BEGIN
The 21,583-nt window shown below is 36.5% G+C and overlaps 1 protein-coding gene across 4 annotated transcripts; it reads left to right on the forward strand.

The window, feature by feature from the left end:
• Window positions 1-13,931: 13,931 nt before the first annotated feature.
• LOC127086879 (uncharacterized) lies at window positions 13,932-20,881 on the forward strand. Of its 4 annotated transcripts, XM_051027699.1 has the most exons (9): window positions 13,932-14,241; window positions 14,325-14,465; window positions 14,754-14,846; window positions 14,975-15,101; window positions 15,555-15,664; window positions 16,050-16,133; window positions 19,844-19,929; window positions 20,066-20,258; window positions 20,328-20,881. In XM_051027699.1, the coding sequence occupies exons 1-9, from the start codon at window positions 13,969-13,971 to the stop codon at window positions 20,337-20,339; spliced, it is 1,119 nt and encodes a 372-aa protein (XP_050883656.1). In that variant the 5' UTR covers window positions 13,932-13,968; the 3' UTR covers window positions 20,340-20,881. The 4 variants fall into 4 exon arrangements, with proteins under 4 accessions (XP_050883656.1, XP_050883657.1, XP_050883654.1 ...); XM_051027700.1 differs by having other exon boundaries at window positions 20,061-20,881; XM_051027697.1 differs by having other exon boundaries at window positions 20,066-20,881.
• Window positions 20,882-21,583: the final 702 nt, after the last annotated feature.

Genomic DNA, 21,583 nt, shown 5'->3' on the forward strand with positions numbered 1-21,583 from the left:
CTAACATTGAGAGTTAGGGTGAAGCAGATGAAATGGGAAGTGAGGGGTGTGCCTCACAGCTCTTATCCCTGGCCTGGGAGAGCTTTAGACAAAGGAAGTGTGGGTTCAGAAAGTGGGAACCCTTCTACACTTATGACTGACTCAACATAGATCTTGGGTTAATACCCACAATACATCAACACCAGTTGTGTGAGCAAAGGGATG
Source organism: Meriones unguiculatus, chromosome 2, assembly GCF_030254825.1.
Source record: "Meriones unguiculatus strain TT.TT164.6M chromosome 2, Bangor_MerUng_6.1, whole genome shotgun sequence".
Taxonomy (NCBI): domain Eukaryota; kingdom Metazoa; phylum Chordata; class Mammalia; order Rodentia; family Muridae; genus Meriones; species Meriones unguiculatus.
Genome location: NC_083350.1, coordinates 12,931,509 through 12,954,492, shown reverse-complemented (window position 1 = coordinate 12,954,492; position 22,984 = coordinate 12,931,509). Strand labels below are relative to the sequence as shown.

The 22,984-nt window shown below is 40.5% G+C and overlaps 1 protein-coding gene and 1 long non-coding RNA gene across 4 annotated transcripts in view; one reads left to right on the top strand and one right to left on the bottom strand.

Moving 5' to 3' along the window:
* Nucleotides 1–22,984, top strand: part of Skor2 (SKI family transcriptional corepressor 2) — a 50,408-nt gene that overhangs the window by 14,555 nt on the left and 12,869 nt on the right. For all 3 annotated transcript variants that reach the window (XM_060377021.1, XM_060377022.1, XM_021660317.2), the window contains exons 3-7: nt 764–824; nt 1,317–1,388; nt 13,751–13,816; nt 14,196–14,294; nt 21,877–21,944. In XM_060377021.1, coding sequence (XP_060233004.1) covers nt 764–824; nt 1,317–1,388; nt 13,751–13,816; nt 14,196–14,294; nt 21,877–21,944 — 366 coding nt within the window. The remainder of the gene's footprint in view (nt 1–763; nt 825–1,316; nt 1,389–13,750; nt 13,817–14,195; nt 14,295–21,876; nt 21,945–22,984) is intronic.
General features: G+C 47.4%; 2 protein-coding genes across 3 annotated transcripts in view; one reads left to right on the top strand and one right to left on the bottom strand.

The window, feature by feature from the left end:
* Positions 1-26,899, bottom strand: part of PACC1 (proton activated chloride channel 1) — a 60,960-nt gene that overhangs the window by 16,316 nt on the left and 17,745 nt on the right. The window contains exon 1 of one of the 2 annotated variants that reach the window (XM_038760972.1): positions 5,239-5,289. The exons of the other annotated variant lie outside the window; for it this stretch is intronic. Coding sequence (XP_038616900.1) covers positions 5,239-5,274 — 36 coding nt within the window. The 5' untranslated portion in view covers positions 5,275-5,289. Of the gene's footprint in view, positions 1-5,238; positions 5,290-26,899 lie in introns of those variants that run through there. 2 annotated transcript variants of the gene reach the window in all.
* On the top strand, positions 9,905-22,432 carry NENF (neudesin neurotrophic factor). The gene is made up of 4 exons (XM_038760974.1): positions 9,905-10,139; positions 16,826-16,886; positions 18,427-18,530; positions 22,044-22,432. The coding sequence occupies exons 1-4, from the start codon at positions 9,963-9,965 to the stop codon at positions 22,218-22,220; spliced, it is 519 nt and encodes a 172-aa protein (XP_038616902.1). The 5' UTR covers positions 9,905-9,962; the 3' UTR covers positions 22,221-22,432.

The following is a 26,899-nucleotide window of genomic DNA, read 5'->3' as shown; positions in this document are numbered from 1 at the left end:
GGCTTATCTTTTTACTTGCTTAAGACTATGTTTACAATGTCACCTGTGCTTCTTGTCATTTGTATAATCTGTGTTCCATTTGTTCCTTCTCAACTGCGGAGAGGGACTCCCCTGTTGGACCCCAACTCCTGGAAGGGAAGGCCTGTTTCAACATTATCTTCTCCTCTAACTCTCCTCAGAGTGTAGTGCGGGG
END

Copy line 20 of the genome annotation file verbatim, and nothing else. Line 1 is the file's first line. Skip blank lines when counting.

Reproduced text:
GGCTTATCTTTTTACTTGCTTAAGACTATGTTTACAATGTCACCTGTGCTTCTTGTCATTTGTATAATCTGTGTTCCATTTGTTCCTTCTCAACTGCGGAGAGGGACTCCCCTGTTGGACCCCAACTCCTGGAAGGGAAGGCCTGTTTCAACATTATCTTCTCCTCTAACTCTCCTCAGAGTGTAGTGCGGGG